James Burney

1750-1821. He was born in London on 13 June 1750, the eldest son of the classical critic and musician, Dr Charles Burney, and of his first wife, Esther Sleepe. He was the brother of the novelist Fanny, Madame d’Arblay, and the classical scholar, Charles Burney, and was also the half-brother of the novelist Sarah Burney.

Burney joined the navy at the age of ten as a captain’s servant aboard the Princess Amelia 80, Captain John Montagu, serving in Admiral Sir Edward Hawke’s grand fleet and removing with his captain to the Magnanime 74 in June 1762, again serving under Hawke until the end of the year.

394px-Frances_d'Arblay_('Fanny_Burney')_by_Edward_Francisco_Burney

Burney came from a famous literary family, the most renowned of whom was his sister, Fanny Burney, Madame d’Arblay

From 1763-5 he saw service off Scotland aboard the Niger 32, Captain Sir Thomas Adams, and at the beginning of 1766 he joined Captain Richard Onslow aboard the Aquilon 28, being employed off North America and in the Mediterranean until the summer of 1769. He then undertook a voyage in an East Indiaman, going out to the sub-continent in February 1770 and returning home in May of the following year.

From 1772-5 Burney sailed as a midshipman aboard Captain James Cook’s Resolution during the great explorer’s second voyage around the world, being commissioned lieutenant of her consort Adventure, Captain Tobias Furneaux, on 17 April 1773. After a short spell serving off North America with the Cerberus 28, Captain John Symons, he sailed with Cook on his third voyage of discovery from 1776, and he brought home the Discovery in October 1780 after the deaths of both Cook on 14 February 1779, and subsequently of Captain Charles Clerke.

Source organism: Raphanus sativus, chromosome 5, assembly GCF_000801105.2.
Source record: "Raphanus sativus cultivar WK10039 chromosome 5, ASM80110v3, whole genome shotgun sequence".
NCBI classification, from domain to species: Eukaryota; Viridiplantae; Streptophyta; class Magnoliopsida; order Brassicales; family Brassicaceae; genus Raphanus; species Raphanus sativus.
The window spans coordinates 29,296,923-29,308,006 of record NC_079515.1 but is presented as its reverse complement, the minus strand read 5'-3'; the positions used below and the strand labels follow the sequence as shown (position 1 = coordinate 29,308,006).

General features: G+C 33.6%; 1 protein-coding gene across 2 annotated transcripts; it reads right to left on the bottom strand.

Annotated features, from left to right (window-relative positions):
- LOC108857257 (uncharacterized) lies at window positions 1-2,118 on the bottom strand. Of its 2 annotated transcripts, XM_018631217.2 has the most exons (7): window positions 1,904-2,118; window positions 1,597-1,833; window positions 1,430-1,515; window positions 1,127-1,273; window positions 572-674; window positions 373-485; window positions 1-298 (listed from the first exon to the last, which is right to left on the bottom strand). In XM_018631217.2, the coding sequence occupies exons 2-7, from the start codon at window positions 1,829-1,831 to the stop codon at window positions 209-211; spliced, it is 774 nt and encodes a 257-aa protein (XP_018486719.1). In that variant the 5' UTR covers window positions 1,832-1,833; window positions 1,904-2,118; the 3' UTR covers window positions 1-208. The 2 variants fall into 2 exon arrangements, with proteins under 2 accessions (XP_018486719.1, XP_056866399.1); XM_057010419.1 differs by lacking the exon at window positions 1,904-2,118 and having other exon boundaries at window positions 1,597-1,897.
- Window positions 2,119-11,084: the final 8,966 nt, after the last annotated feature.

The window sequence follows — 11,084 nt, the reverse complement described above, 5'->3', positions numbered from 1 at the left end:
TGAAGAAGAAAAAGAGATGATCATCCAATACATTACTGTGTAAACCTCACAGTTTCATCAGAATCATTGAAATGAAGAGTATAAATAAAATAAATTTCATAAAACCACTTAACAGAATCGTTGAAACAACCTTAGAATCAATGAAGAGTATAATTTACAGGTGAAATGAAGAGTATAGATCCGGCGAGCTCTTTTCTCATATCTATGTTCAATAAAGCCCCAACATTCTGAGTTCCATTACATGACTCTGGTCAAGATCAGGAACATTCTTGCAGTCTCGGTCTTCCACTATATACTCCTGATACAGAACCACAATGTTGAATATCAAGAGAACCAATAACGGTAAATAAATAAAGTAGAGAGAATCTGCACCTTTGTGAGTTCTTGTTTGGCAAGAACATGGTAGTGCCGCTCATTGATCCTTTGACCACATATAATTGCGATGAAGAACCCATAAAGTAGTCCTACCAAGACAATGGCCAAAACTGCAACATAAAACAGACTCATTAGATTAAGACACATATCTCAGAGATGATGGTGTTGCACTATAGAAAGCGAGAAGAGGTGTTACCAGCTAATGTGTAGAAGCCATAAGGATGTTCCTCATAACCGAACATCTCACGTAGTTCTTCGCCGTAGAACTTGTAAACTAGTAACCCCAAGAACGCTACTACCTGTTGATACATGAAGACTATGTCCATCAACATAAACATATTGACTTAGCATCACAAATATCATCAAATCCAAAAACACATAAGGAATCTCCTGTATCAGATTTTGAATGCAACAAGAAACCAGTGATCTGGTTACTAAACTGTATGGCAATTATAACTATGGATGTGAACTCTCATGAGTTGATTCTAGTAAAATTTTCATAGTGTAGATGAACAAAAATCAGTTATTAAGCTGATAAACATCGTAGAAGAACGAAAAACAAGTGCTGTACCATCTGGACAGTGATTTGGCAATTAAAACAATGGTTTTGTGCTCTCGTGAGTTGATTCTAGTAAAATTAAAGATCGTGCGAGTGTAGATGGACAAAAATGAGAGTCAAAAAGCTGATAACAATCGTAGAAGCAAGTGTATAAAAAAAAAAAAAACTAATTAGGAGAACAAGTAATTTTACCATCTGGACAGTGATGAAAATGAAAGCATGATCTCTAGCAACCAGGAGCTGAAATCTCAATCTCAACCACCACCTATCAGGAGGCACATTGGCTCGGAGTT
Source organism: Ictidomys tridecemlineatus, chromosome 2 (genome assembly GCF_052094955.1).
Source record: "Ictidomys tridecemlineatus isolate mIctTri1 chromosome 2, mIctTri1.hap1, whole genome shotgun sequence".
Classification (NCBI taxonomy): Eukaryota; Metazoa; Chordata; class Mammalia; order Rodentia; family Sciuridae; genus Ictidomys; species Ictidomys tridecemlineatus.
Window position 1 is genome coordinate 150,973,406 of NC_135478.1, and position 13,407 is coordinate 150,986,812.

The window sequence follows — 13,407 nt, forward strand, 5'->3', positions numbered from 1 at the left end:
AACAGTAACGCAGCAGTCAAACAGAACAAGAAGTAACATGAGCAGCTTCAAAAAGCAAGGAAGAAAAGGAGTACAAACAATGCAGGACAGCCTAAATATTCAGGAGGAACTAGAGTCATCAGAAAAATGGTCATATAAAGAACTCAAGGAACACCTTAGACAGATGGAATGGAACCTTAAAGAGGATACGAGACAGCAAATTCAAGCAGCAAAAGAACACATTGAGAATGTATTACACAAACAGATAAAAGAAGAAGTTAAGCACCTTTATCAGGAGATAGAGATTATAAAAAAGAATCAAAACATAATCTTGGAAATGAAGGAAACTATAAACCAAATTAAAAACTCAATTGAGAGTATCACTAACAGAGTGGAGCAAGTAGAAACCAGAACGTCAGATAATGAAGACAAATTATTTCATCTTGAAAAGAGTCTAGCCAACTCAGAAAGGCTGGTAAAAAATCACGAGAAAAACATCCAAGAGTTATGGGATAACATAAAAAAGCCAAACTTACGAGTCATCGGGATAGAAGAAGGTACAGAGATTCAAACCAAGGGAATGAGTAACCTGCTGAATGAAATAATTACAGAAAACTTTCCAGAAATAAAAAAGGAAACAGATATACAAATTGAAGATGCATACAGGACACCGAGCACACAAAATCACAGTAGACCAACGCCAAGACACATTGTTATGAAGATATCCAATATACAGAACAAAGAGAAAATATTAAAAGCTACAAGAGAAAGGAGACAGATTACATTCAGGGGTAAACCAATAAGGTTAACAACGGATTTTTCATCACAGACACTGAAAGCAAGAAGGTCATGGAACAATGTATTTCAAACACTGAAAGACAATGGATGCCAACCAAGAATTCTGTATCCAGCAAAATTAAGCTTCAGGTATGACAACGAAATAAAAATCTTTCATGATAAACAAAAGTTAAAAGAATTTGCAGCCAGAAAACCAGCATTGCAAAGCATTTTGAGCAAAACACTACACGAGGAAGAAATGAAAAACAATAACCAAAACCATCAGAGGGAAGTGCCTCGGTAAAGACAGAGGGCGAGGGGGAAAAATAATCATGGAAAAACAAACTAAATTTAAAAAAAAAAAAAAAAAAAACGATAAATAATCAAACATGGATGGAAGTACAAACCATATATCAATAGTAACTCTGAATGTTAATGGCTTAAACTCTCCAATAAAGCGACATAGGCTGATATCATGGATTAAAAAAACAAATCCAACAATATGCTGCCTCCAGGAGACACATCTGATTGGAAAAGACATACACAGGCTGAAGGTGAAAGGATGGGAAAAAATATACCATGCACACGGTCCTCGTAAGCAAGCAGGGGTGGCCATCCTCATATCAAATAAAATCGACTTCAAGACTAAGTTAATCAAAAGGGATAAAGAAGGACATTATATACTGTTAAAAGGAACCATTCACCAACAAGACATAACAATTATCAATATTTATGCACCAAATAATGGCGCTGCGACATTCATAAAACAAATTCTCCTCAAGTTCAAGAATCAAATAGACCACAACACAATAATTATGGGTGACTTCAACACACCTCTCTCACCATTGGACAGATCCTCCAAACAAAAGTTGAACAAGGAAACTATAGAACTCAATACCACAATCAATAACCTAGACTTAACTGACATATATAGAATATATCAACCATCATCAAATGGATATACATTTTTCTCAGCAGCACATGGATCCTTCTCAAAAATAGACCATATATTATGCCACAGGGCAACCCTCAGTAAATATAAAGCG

He was promoted commander with seniority from 2 October 1780, and in November 1781 took the new Latona 38 to Norway as a temporary replacement for Captain Lord Hugh Conway, commanding her for three months in what proved to be a fretful, fruitless and frustrating cruise.

In March of the following year Burney recommissioned the Bristol 50, and having been posted captain on 18 June 1782 he took her out with the fleet to relieve Gibraltar on 18 October, and from thence sailed to the East Indies with a convoy. On 19 April 1783 nineteen of the Bristol’s crew were amongst two hundred people who lost their lives when the East Indiaman Duke of Athol blew up in the Madras Roads. The Bristol subsequently fought at the action off Cuddalore under Vice-Admiral Sir Edward Hughes on 20 June, but shortly afterwards Burney was obliged to return home in poor health.

Despite his desire to serve, he was offered no further employment because of an apparent history of insubordination and his unpalatable republican views. Instead he retired to Mickleham in Surrey to become an author, assisting his friend Captain William Bligh in his narrative of the mutiny on the Bounty and, with the encouragement of Sir Joseph Banks, producing his own monumental work on exploration as well as other publications regarding the game of whist, the eastern discoveries of the Russians, and a history of the buccaneers.

Burney died suddenly of an apoplectic fit at his house in James Street, London, on 17 November 1821. At the time he held the rank of rear-admiral on the retired list, a promotion that had been made following an intervention by the Duke of Clarence. He was buried at St. Margaret’s, Westminster.

He married Sally Payne, daughter of a bookseller, on 6 September 1785 at Chaffington, Surrey, and had three children of whom one daughter died at the age of seven. He separated from his wife in 1798 and lived with his half-sister, Sarah, before returning to the family in 1803. During 1792 he inherited a house at 26 James Street, London.

Known as ‘Jem’, his sister described the young Burney as ‘honest, generous, sensible and unpolished’, with a lively nature and a strong sense of humour and jollity. Clearly he was a popular shipmate, being professional in his duties but good company below decks. He had a yearning for learning and an impressive intellect that he always sought to improve.

A member of the Royal Society, Burney was regarded as a scientific and skilled seaman who treated his men humanely, yet was not afraid to question his superiors. When the Tahitian Omai was brought to England Burney acted his interpreter. A renowned whist player, he was a friend to many of the great literary figures of his day including Samuel Johnson and Charles Lamb.